Blackbirdan online journal of literature and the artsSpring 2011 v10n1

Explaining Shockley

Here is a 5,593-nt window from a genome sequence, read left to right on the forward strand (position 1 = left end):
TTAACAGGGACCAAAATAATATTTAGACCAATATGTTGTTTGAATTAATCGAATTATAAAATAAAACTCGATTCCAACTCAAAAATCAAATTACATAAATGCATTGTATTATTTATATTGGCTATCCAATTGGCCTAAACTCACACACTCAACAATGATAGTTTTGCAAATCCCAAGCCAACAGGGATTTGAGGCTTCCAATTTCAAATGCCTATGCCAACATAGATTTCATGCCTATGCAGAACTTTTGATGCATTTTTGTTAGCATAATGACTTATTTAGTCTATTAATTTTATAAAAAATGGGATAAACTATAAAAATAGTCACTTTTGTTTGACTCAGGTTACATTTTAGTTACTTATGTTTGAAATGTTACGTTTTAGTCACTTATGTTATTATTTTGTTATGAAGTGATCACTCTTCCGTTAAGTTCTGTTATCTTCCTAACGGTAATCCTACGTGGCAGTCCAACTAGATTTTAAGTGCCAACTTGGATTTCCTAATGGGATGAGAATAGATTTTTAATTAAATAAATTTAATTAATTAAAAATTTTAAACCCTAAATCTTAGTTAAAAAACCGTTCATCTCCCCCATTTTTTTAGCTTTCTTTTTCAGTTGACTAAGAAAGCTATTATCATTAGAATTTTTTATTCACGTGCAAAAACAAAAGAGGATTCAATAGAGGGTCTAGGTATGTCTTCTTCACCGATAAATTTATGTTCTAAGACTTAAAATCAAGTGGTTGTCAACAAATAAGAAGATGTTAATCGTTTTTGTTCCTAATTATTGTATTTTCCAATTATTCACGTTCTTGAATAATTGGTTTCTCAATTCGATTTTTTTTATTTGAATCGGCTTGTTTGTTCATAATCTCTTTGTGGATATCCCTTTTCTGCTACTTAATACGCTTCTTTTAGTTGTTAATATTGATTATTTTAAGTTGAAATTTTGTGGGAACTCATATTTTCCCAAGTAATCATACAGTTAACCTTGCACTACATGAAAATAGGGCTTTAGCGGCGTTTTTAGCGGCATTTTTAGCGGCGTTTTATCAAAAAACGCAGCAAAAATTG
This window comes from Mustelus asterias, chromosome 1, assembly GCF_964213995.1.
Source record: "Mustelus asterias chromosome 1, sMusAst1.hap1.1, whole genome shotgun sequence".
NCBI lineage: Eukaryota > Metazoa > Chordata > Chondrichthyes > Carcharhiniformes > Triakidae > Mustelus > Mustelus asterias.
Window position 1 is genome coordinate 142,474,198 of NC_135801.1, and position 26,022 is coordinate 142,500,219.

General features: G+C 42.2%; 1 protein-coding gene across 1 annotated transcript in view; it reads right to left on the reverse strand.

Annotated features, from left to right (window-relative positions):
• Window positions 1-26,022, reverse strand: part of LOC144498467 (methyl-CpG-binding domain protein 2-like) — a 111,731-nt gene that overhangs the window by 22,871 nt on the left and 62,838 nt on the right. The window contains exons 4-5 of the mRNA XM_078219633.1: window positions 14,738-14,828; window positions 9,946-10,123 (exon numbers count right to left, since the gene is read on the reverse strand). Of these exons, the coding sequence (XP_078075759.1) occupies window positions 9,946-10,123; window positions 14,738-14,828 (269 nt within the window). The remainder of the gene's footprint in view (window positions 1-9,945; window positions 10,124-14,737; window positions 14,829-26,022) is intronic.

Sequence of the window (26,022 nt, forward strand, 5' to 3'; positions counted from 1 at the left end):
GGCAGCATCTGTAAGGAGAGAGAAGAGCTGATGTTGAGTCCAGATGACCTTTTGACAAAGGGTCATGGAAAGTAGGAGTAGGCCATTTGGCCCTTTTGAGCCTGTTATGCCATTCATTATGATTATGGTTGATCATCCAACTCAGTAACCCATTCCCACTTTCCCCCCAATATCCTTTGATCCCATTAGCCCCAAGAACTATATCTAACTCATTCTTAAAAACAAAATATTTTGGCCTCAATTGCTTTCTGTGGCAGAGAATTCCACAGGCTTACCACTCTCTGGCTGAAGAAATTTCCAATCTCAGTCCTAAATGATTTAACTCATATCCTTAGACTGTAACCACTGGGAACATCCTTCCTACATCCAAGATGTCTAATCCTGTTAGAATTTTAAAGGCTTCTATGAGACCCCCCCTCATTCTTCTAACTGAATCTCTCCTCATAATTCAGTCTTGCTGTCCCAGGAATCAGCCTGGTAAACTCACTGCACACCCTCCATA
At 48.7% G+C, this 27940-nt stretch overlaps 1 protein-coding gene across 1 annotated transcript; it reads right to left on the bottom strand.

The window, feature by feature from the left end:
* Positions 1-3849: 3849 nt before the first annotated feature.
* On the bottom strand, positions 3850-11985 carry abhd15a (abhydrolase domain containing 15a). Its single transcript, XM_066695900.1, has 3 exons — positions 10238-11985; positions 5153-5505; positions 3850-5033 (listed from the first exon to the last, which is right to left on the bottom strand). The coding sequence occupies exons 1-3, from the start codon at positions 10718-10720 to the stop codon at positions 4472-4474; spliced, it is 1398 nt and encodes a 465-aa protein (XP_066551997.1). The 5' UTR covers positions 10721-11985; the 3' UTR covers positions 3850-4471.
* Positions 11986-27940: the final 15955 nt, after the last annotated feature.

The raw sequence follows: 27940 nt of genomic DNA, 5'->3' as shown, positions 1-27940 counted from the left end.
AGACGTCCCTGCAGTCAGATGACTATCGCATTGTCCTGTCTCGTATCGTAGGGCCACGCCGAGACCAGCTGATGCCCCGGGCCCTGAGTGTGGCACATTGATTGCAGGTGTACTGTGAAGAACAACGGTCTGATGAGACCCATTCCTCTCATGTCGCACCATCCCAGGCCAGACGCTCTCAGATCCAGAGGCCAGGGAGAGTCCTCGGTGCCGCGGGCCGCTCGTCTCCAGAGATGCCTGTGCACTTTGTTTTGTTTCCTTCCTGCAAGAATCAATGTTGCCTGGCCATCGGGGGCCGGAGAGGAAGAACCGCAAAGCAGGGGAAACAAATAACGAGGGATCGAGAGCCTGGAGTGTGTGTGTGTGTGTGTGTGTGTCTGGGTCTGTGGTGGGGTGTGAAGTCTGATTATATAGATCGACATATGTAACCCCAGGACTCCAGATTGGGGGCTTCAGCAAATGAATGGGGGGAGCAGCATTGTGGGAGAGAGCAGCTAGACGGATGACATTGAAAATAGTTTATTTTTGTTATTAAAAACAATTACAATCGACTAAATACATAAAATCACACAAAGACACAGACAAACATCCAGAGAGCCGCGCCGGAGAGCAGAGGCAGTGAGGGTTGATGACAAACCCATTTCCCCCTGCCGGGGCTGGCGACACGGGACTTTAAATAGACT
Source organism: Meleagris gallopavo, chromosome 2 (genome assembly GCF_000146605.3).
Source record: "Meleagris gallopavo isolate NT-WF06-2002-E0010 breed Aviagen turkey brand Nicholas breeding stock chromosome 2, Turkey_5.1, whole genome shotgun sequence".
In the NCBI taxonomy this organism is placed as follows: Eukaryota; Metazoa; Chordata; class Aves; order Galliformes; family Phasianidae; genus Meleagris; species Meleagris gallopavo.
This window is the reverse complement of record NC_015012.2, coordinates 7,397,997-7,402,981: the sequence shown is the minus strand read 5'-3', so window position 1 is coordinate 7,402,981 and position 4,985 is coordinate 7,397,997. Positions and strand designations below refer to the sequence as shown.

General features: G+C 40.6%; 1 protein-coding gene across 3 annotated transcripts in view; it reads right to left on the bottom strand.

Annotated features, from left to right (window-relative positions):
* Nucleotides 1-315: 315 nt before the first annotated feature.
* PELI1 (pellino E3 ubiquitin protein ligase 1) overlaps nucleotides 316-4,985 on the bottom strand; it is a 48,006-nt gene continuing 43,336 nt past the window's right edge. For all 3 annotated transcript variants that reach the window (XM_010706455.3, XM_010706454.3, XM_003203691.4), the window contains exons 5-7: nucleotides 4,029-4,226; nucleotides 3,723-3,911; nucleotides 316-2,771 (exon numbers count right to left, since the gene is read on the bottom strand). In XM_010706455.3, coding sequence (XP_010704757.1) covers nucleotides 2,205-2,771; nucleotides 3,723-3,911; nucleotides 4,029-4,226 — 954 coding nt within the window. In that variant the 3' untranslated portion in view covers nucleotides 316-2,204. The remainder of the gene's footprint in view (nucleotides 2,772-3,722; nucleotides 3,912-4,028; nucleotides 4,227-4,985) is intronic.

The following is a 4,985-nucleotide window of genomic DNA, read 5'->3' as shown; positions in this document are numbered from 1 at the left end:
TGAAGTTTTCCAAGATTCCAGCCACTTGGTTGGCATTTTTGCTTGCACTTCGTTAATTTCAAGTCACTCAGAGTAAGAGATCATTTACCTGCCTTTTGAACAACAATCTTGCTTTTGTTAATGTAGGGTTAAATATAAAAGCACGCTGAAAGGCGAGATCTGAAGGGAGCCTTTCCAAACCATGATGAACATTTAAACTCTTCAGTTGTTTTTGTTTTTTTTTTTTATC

The book my father wrote, an obsolete treatise. The dedication’s heavy in my hand, nearly the only words among schematics and equations: To my long-suffering wife and oft-neglected children. Without Shockley, what might have happened? Left to shortwave transmissions, the ice of Buffalo winters. I should’ve known the name that I forgot, doomed to hear the story again. He never met the man, but once, tone rising to indicate how close he came to greatness, walking through the archways he saw a woman keeping to herself, and his colleague, they must have been on campus for a meeting, gestured toward her, Shockley’s widow. Nearly a ghost, haunting the grounds after her husband had died. His invention: our future. Transistors my father fabricates, elaborate microscopic cities. Shockley passed in enmity, alone except for Emmy. Students burned his car when he lectured on race: sterilize the lower classes. He wasn’t a family man. The papers told his children when their father died.  end